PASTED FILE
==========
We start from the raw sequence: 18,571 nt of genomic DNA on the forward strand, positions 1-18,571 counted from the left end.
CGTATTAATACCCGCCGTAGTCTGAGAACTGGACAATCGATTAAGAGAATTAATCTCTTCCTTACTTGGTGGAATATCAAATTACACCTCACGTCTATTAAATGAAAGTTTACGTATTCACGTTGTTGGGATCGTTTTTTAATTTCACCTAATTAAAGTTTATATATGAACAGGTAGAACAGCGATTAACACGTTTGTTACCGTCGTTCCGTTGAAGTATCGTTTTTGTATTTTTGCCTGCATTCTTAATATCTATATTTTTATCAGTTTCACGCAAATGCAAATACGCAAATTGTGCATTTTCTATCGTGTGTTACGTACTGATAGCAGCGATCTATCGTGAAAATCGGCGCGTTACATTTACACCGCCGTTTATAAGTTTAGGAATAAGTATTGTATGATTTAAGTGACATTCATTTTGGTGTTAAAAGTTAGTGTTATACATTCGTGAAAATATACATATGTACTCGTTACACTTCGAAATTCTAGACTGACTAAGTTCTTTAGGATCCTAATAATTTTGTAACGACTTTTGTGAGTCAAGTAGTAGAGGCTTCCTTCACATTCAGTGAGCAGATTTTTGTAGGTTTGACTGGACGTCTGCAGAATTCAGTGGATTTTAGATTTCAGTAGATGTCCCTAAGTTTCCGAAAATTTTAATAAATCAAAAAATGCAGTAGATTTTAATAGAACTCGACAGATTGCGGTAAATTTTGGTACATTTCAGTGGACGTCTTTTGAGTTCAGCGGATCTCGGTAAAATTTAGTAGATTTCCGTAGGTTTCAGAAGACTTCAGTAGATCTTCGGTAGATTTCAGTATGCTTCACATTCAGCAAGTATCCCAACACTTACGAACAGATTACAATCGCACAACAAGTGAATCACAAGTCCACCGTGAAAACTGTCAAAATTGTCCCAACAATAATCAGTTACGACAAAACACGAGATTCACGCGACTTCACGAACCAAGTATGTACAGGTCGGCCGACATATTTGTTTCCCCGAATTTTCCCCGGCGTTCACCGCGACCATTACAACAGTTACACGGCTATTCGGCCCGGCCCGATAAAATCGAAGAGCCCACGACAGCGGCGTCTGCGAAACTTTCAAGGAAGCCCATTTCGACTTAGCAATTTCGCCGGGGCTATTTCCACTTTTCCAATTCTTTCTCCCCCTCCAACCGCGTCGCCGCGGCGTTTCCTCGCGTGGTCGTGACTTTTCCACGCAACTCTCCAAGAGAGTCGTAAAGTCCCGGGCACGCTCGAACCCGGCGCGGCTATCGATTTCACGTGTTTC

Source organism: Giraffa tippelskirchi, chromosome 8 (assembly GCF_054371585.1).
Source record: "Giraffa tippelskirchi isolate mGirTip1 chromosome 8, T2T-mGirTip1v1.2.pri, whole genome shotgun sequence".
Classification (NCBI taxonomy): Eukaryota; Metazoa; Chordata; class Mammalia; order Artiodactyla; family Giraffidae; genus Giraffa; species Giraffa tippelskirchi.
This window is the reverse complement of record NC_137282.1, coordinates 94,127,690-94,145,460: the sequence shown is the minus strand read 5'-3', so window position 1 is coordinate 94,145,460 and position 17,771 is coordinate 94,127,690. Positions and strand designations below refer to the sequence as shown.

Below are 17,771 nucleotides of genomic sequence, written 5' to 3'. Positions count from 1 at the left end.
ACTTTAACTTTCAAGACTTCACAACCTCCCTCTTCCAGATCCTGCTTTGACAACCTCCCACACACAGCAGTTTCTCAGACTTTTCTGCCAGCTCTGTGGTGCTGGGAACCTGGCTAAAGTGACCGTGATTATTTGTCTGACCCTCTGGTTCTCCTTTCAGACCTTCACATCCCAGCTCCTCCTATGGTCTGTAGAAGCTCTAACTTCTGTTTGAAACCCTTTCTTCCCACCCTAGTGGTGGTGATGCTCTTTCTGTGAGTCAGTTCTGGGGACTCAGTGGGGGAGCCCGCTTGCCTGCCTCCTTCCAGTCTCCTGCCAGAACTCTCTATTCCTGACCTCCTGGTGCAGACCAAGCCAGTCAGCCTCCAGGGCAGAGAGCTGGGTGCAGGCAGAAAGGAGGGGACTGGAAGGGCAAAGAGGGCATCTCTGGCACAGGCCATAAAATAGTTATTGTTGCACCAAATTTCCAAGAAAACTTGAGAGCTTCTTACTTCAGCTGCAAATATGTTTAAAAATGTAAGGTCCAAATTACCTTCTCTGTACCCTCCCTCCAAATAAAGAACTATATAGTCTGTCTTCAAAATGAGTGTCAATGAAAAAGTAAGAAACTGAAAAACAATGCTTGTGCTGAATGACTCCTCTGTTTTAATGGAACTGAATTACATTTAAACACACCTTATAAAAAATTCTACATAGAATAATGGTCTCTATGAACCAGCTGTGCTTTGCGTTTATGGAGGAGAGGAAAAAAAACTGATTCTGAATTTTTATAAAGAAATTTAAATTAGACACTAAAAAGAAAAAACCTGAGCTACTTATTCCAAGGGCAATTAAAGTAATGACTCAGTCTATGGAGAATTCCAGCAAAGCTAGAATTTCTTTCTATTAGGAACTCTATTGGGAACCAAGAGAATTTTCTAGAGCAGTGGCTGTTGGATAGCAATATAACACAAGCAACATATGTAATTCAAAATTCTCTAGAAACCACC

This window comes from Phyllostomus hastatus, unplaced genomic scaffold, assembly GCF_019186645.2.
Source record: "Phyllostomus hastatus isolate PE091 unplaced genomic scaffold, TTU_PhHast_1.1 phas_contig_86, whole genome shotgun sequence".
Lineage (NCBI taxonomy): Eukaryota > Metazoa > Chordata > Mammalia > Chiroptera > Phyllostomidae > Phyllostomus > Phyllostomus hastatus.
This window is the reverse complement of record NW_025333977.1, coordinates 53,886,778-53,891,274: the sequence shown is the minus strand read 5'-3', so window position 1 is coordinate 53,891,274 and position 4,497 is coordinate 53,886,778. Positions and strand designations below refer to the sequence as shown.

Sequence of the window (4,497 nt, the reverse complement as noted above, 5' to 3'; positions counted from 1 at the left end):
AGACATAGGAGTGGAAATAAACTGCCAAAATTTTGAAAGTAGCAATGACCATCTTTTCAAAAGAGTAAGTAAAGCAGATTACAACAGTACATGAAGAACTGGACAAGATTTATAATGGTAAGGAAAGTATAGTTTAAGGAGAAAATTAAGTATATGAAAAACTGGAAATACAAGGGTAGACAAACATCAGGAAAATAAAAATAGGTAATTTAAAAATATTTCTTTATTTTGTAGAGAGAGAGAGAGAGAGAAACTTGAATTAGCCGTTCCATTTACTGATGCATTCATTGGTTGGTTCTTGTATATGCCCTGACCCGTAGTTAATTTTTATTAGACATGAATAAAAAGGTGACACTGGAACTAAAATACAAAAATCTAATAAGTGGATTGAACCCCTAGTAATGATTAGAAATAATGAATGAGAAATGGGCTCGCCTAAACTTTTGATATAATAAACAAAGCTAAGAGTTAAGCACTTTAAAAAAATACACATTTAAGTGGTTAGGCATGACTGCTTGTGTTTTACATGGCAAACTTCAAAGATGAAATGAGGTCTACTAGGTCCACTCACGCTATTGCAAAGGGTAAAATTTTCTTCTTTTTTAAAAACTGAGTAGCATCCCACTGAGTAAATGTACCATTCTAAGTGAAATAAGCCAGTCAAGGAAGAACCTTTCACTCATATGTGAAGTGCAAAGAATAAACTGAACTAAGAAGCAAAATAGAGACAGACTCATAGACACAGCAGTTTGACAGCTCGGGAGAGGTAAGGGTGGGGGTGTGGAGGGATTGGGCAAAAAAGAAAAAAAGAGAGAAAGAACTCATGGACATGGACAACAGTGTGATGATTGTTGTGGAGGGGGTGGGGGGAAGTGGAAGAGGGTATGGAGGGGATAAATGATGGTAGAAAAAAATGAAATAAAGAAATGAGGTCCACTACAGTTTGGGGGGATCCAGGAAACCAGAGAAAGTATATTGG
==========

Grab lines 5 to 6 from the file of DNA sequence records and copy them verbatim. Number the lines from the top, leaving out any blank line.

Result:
Classification (NCBI taxonomy): Eukaryota; Metazoa; Chordata; class Mammalia; order Artiodactyla; family Giraffidae; genus Giraffa; species Giraffa tippelskirchi.
This window is the reverse complement of record NC_137282.1, coordinates 94,127,690-94,145,460: the sequence shown is the minus strand read 5'-3', so window position 1 is coordinate 94,145,460 and position 17,771 is coordinate 94,127,690. Positions and strand designations below refer to the sequence as shown.